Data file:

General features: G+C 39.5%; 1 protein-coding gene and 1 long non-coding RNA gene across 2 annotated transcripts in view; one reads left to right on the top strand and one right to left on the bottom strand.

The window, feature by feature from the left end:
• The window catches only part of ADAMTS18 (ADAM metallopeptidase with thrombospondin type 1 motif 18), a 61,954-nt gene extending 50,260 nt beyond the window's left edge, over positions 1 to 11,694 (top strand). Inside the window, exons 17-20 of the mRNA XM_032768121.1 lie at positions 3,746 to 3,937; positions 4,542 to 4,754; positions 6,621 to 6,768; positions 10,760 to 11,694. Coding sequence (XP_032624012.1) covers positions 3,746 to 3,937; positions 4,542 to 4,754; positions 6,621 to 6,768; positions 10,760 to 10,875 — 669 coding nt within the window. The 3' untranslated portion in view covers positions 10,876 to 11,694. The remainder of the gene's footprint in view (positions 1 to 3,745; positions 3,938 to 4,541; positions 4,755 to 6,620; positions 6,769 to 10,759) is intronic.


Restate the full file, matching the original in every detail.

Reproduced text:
General features: G+C 39.5%; 1 protein-coding gene and 1 long non-coding RNA gene across 2 annotated transcripts in view; one reads left to right on the top strand and one right to left on the bottom strand.

The window, feature by feature from the left end:
• The window catches only part of ADAMTS18 (ADAM metallopeptidase with thrombospondin type 1 motif 18), a 61,954-nt gene extending 50,260 nt beyond the window's left edge, over positions 1 to 11,694 (top strand). Inside the window, exons 17-20 of the mRNA XM_032768121.1 lie at positions 3,746 to 3,937; positions 4,542 to 4,754; positions 6,621 to 6,768; positions 10,760 to 11,694. Coding sequence (XP_032624012.1) covers positions 3,746 to 3,937; positions 4,542 to 4,754; positions 6,621 to 6,768; positions 10,760 to 10,875 — 669 coding nt within the window. The 3' untranslated portion in view covers positions 10,876 to 11,694. The remainder of the gene's footprint in view (positions 1 to 3,745; positions 3,938 to 4,541; positions 4,755 to 6,620; positions 6,769 to 10,759) is intronic.